Colombia ~ Anthony Bourdain Parts Unknown Sunday @ 9 pm ET on CNN

The public face of Colombia has changed immensely over the past ten years and is still changing for the better. Tony will explore several regions of the country from the mountains down to the Caribbean coast to the coca leaf growing inlands formerly controlled by drug cartels.

Don’t fear Colombia, enjoy it

I’d thought my unconditional love for Colombia was well established there. I’d visited for speaking engagements. I’d made a giddily enthusiastic episode of a previous series in Medellin and Cartagena. I’d waxed poetically and often about how well I’ve always been treated, how thrilling it is to see how far the country has come from its bad old days.

I’m a fan of its people, its music, its food and its disarmingly injured pride.

But coming out of the remote jungle village of Miraflores, I made a mistake.

I tweeted a photo of myself standing under a shade tree surrounded by young Colombian military recruits.

My old friend and Top Chef colleague Tom Colicchio tweeted right back: “Too soon” — connecting the appearance of machine guns with the then recent Newtown massacre.

I tweeted back that “this is what it looks like in FARC country.”

Of course I meant “territory recently controlled by the FARC,” the unpleasant Marxist guerilla group who’d been terrorizing Colombia for decades with kidnappings, assassinations and worse. They operate hand in glove with the cartels — essentially shaking them down and providing them with protection — in return for funds. And, indeed, not too long before I arrived at the dirt airstrip, merchants in the small town are said to have accepted payment for basic goods and services with coca paste.

Now, Miraflores is swarming with army and police. The FARC, by almost all accounts, have been beaten back significantly.

The phrase “FARC country” was not, however, interpreted as intended, as meaning an area, a neighborhood, a territory once under FARC control. Not in Colombia.

Colombians were outraged.

“I do NOT live in FARC country” and “How come you glorify those bastards?” were common responses. The twittersphere blew up with pissed off, deeply offended Colombians reading second-hand reports of what I was believed to have said. Many misidentified the young soldiers in the photo as being guerillas.

Our fixers and drivers were very, very unhappy — in the uncomfortable position of being closely associated with someone (me) who was (for the next couple of days, anyway) widely thought to be a FARC sympathizer.

Things bled into the print media, and it was a tough couple of days.

It was a clumsy, ill-worded and foolish thing for me to have done.

Colombia is NOT, for the record, “a FARC country.” Far from it.

As I should well have known, the struggle between the FARC, the cartels and various right-wing militias has been deeply felt by nearly every Colombian family. Opinions — even perceived opinions — can have consequences. Just about everybody you talk to — even in a present day Colombia that is much, much safer and secure — has lost someone to violence from one side or the other.

Colombians — more than anyone — have paid a terrible price in lives for the world’s seemingly bottomless appetite for cocaine, and for the greed of a relative few. And if you ever wondered “how come they don’t get a handle on things down there,” all you need to do is look at the place. The country is huge. It is about 70% sparsely populated (and gorgeous) jungle, mountains and coastline opening up onto both the Caribbean and the Pacific. It is ideologically divided. And it has neighbor problems. Venezuela next door has been all too happy to provide safe haven and even covert military assistance to the FARC. Panama’s Darien Gap offers some of the world’s most impenetrable jungles.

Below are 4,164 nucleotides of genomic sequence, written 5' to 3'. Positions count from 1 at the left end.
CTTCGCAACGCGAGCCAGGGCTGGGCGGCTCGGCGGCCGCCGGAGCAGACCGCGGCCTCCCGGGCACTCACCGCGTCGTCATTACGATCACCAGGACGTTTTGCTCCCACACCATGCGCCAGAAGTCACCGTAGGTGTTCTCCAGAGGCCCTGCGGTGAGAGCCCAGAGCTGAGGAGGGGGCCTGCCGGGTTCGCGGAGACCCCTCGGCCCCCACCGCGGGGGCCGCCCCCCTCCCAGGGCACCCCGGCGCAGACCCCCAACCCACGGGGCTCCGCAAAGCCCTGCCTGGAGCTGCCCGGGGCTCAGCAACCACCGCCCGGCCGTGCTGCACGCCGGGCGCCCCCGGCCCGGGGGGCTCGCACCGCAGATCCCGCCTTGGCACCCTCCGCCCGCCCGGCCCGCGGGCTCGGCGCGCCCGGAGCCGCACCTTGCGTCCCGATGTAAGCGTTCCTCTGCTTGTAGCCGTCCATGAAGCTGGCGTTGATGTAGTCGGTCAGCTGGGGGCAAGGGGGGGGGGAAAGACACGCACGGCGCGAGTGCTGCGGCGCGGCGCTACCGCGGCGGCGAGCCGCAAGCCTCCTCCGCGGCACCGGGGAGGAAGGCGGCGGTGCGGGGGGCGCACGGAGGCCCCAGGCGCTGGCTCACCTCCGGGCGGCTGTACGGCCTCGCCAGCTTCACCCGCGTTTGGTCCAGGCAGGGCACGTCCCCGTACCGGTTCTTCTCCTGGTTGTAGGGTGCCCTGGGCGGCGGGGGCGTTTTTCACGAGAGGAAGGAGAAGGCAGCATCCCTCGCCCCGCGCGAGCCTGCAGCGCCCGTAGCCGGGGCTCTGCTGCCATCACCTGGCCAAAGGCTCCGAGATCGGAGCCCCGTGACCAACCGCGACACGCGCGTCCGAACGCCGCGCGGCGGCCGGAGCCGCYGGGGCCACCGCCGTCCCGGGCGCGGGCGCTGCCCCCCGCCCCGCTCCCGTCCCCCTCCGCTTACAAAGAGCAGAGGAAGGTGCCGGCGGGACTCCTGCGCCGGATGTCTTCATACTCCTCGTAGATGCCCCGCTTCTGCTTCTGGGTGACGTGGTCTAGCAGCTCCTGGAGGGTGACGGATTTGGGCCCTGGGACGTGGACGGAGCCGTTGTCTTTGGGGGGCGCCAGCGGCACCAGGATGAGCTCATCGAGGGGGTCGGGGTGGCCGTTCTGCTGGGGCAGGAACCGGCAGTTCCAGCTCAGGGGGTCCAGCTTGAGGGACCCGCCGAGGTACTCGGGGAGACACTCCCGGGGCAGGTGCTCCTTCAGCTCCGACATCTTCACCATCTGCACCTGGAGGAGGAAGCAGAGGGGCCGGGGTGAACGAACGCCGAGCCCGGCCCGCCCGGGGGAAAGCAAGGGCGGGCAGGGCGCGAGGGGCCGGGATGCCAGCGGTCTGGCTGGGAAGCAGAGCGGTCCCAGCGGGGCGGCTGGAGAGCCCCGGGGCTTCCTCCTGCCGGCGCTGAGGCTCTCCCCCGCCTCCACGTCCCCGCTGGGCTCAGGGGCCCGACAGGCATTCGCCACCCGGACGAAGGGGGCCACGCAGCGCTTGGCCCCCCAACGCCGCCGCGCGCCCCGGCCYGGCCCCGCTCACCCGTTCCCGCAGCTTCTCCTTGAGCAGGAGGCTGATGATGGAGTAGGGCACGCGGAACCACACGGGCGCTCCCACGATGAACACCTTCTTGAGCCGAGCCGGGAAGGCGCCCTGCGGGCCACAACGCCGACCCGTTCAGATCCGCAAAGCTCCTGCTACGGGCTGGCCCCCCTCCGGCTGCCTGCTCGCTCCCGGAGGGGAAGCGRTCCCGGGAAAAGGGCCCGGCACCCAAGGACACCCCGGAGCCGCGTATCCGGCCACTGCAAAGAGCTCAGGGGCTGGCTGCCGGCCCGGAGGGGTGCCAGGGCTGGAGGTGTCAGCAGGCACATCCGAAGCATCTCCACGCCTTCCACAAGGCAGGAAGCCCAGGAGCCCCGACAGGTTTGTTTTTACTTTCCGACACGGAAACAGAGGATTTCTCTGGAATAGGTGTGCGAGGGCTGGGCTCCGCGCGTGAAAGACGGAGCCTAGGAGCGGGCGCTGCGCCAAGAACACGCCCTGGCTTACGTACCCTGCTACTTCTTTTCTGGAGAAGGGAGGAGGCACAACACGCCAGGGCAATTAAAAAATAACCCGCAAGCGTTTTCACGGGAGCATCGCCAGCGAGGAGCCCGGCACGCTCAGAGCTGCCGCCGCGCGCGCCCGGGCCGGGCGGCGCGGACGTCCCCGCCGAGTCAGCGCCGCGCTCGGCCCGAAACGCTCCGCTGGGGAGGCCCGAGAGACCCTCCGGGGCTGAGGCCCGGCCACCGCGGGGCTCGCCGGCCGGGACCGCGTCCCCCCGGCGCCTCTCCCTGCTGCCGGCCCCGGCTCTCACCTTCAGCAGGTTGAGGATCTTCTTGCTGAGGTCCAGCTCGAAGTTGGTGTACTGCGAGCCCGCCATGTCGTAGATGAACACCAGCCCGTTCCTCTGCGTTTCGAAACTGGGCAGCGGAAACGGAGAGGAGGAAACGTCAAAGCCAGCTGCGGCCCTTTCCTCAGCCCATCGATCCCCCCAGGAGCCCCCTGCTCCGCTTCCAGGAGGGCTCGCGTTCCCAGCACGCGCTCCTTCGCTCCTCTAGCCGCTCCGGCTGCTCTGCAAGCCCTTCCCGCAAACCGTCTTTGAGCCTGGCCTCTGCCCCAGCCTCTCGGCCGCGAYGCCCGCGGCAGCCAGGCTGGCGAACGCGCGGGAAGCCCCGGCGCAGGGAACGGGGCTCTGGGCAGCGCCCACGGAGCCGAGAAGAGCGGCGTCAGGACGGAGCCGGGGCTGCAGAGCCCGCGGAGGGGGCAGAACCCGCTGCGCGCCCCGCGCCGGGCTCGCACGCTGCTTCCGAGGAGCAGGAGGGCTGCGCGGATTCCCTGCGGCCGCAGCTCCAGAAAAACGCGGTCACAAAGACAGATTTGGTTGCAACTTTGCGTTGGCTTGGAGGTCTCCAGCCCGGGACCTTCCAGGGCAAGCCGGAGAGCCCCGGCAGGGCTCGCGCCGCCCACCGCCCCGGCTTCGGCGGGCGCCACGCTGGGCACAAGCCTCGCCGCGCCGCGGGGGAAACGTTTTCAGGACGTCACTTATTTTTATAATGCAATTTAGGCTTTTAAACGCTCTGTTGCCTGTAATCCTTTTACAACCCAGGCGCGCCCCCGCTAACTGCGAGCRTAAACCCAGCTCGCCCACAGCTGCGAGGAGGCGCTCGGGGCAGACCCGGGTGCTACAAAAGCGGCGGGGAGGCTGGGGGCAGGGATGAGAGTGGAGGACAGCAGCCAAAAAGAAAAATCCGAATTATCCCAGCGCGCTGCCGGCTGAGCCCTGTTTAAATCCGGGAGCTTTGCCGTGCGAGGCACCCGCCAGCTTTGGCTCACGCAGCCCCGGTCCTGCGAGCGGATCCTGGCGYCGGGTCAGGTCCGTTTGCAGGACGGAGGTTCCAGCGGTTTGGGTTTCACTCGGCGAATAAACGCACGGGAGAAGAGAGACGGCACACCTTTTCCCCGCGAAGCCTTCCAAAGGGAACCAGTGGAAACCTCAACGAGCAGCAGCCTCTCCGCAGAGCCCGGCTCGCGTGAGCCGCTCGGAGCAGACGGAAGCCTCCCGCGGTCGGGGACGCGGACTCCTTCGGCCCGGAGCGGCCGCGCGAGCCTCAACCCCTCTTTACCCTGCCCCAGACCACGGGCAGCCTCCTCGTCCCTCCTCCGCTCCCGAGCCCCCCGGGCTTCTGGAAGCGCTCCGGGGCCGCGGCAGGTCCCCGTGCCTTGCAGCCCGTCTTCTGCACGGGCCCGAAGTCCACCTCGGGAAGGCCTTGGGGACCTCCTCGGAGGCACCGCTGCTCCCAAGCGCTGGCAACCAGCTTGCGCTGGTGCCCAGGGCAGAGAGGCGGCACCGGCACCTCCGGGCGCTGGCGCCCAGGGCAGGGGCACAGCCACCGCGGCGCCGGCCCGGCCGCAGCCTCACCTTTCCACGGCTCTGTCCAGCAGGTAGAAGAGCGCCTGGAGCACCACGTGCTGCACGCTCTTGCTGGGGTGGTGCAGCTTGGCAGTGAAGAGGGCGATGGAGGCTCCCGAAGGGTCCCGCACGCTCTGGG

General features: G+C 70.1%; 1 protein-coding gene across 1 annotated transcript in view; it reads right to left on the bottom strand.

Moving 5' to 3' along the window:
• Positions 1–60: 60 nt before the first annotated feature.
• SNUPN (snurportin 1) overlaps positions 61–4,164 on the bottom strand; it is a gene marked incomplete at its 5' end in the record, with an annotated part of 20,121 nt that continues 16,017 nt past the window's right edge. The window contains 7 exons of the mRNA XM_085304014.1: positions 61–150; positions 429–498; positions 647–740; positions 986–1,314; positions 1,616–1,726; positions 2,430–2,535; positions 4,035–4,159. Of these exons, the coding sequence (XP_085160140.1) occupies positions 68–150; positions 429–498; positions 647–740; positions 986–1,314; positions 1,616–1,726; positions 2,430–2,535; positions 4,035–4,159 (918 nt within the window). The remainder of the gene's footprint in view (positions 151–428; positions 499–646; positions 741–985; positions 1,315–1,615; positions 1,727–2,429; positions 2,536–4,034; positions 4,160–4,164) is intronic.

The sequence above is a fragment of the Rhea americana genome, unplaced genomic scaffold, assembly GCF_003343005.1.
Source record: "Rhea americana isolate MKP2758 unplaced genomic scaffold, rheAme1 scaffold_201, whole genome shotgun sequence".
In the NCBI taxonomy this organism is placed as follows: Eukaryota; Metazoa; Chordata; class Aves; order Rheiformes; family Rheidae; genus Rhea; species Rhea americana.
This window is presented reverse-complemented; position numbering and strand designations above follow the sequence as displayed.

Colombia has been very successful in recent years in its war on cartel- and FARC-related violence. But the ludicrous futility of any fully successful “war on drugs” is apparent with a single look out of a plane window.

In spite of all its painful history, Colombia is emerging as what SHOULD be a vacation wonderland.

Have I said yet how beautiful the place is? It’s incredible.

It’s fun. And, yes, it’s safe. Every day, more so.

 parts-unknown-anthony-bourdain-episode-3-on-colombia CNN

Cartagena has some of the most beautiful colonial architecture you’re likely to find anywhere in Latin America. A great bar scene. Amazing food and architecture.

Medellin is a modern, sophisticated, enormously enjoyable place to spend time. It’s as far from its image as a murder capital as you can imagine.

And people are heartbreakingly welcoming and happy to see visitors who have come to their beautiful country for something other than to talk about narcos and violence.

Cali is a party town to rival Miami. The beaches along the coasts are as unspoiled as your wildest fantasies.

And yet many people still don’t go.

I would urge you to put aside the stereotypes.

If you want to find bad people in Colombia, you can surely find them, as you could in New York or Los Angeles. But nowhere have my crew and I been treated better or with more kindness and generosity. I’d bring my family on vacation there in a heartbeat. And hope to soon. As I said before: Colombians are proud. Let them show you what they are proud of.

That said, this week’s Colombia episode of ‘Parts Unknown’ marks another great moment in Bourdainian stupidity.

Faithful viewers of my previous program on that other, less good network, might remember my previous misadventure on an ATV. You’d think I would have learned from that experience, a long barrel roll down a sand dune wrapped around a few hundred pounds of metal and machinery. I was very, very lucky to have emerged from that experience with limbs and skull intact. That maybe I’d be smart enough to realize that maybe off road vehicles were just not for me.

No.

In Colombia, I saddled up once again, and as you’ll see managed to fly off the seat, drive my head straight into the ground (helmet-less, of course) and (my producers insist) somehow succeed in running over my own head.

Though I was “out” for a brief microsecond there, I remember bounding to my feet, unwilling to be embarrassed by the glaringly obvious: I should have worn the helmet they offered. I should have driven more carefully. I probably shouldn’t have been — given my record — driving the damn thing at all.

Comedy Gold.